Format

Send to

Choose Destination
Appl Environ Microbiol. 2018 Jan 31;84(4). pii: e01877-17. doi: 10.1128/AEM.01877-17. Print 2018 Feb 15.

Membrane Vesicles Derived from Bordetella bronchiseptica: Active Constituent of a New Vaccine against Infections Caused by This Pathogen.

Author information

1
Laboratorio VacSal, Instituto de Biotecnología y Biología Molecular, Facultad de Ciencias Exactas, Universidad Nacional de La Plata, CCT-CONICET La Plata, La Plata, Argentina.
2
Instituto de Estudios Inmunológicos y Fisiopatológicos, Facultad de Ciencias Exactas, Universidad Nacional de La Plata, CCT-CONICET La Plata, La Plata, Argentina.
3
Laboratorio VacSal, Instituto de Biotecnología y Biología Molecular, Facultad de Ciencias Exactas, Universidad Nacional de La Plata, CCT-CONICET La Plata, La Plata, Argentina hozbor.daniela@gmail.com.
#
Contributed equally

Abstract

Bordetella bronchiseptica, a Gram-negative bacterium, causes chronic respiratory tract infections in a wide variety of mammalian hosts, including humans (albeit rarely). We recently designed Bordetella pertussis and Bordetella parapertussis experimental vaccines based on outer membrane vesicles (OMVs) derived from each pathogen, and we obtained protection against the respective infections in mice. Here, we demonstrated that OMVs derived from virulent-phase B. bronchiseptica (OMVBbvir+) protected mice against sublethal infections with different B. bronchiseptica strains, two isolated from farm animals and one isolated from a human patient. In all infections, we observed that the B. bronchiseptica loads were significantly reduced in the lungs of vaccinated animals; the lung-recovered CFU were decreased by ≥4 log units, compared with those detected in the lungs of nonimmunized animals (P < 0.001). In the OMVBbvir+-immunized mice, we detected IgG antibody titers against B. bronchiseptica whole-cell lysates, along with an immune serum having bacterial killing activity that both recognized B. bronchiseptica lipopolysaccharides and polypeptides such as GroEL and outer membrane protein C (OMPc) and demonstrated an essential protective capacity against B. bronchiseptica infection, as detected by passive in vivo transfer experiments. Stimulation of cultured splenocytes from immunized mice with OMVBbvir+ resulted in interleukin 5 (IL-5), gamma interferon (IFN-γ), and IL-17 production, indicating that the vesicles induced mixed Th2, Th1, and Th17 T-cell immune responses. We detected, by adoptive transfer assays, that spleen cells from OMVBbvir+-immunized mice also contributed to the observed protection against B. bronchiseptica infection. OMVs from avirulent-phase B. bronchiseptica and the resulting induced immune sera were also able to protect mice against B. bronchiseptica infection.IMPORTANCEBordetella bronchiseptica, a Gram-negative bacterium, causes chronic respiratory tract infections in a wide variety of mammalian hosts, including humans (albeit rarely). Several vaccines aimed at preventing B. bronchiseptica infection have been developed and used, but a safe effective vaccine is still needed. The significance and relevance of our research lie in the characterization of the OMVs derived from B. bronchiseptica as the source of a new experimental vaccine. We demonstrated here that our formulation based on OMVs derived from virulent-phase B. bronchiseptica (OMVBbvir+) was effective against infections caused by B. bronchiseptica isolates obtained from different hosts (farm animals and a human patient). In vitro and in vivo characterization of humoral and cellular immune responses induced by the OMVBbvir+ vaccine enabled a better understanding of the mechanism of protection necessary to control B. bronchiseptica infection. Here we also demonstrated that OMVs derived from B. bronchiseptica in the avirulent phase and the corresponding induced humoral immune response were able to protect mice from B. bronchiseptica infection. This realization provides the basis for the development of novel vaccines not only against the acute stages of the disease but also against stages of the disease or the infectious cycle in which avirulence factors could play a role.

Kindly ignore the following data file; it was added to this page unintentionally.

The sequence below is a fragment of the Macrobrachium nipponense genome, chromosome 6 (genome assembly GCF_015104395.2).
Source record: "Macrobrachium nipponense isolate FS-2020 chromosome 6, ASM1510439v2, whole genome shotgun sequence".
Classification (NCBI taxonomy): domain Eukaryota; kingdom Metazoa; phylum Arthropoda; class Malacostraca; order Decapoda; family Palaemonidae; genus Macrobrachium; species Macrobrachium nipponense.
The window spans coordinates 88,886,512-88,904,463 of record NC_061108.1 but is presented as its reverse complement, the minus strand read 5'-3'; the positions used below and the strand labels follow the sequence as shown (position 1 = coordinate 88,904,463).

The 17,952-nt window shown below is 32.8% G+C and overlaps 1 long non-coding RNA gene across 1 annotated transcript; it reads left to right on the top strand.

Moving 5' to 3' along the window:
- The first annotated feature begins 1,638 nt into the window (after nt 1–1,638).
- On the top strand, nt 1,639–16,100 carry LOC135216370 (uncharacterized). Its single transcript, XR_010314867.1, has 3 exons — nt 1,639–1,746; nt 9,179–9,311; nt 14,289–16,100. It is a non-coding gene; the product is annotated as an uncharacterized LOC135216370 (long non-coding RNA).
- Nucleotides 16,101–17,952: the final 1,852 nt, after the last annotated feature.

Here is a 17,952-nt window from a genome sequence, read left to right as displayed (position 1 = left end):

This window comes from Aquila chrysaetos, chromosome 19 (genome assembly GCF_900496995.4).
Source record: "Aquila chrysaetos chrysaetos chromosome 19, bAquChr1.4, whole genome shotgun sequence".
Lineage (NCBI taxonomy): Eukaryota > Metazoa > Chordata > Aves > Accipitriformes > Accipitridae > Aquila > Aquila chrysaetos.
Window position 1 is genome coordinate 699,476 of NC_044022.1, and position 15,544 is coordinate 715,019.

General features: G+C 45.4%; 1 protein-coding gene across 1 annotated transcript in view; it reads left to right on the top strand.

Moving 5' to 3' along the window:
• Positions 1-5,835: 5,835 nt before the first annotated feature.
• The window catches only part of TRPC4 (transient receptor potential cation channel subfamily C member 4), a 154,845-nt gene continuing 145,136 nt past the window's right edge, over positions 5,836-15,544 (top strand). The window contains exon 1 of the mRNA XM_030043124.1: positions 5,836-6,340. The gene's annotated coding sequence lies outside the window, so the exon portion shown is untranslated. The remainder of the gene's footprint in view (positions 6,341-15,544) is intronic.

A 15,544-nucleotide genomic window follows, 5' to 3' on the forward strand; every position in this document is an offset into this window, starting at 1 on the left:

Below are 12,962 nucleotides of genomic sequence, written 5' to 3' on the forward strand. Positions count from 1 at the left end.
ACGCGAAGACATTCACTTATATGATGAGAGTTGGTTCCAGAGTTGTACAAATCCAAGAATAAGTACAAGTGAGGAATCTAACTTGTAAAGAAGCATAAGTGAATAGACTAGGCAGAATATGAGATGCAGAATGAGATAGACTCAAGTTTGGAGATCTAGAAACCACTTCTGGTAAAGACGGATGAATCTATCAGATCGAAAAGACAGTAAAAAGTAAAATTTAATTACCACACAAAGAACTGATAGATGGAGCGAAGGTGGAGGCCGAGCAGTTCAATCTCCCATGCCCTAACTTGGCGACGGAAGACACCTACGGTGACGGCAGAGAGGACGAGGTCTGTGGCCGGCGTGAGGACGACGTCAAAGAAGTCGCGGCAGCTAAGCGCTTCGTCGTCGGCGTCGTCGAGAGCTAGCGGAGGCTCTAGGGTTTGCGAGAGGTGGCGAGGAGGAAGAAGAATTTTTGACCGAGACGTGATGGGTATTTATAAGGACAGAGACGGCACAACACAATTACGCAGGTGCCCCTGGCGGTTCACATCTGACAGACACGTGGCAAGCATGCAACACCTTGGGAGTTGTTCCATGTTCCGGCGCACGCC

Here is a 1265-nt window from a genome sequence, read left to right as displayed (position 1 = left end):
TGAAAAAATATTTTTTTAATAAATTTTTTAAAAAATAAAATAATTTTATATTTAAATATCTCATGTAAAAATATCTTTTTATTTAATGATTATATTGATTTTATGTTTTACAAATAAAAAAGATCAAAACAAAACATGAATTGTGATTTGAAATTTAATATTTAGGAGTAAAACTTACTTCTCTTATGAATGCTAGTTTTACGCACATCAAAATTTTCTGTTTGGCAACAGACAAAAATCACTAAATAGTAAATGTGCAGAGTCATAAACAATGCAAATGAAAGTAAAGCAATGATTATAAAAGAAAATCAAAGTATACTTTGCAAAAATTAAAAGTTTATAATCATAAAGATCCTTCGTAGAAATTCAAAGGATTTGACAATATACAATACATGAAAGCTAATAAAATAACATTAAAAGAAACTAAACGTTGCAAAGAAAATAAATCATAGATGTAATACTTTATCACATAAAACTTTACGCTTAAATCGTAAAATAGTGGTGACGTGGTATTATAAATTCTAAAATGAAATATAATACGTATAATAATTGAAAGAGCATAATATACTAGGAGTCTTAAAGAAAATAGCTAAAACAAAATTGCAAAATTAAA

KEYWORDS:

Bordetella bronchiseptica; outer membrane vesicles; phenotypic phases; vaccine

PMID:
29180369
PMCID:
PMC5795063
DOI:
10.1128/AEM.01877-17
[Indexed for MEDLINE]
Free PMC Article

Supplemental Content

Full text links

Icon for HighWire Icon for PubMed Central
Loading ...
Support Center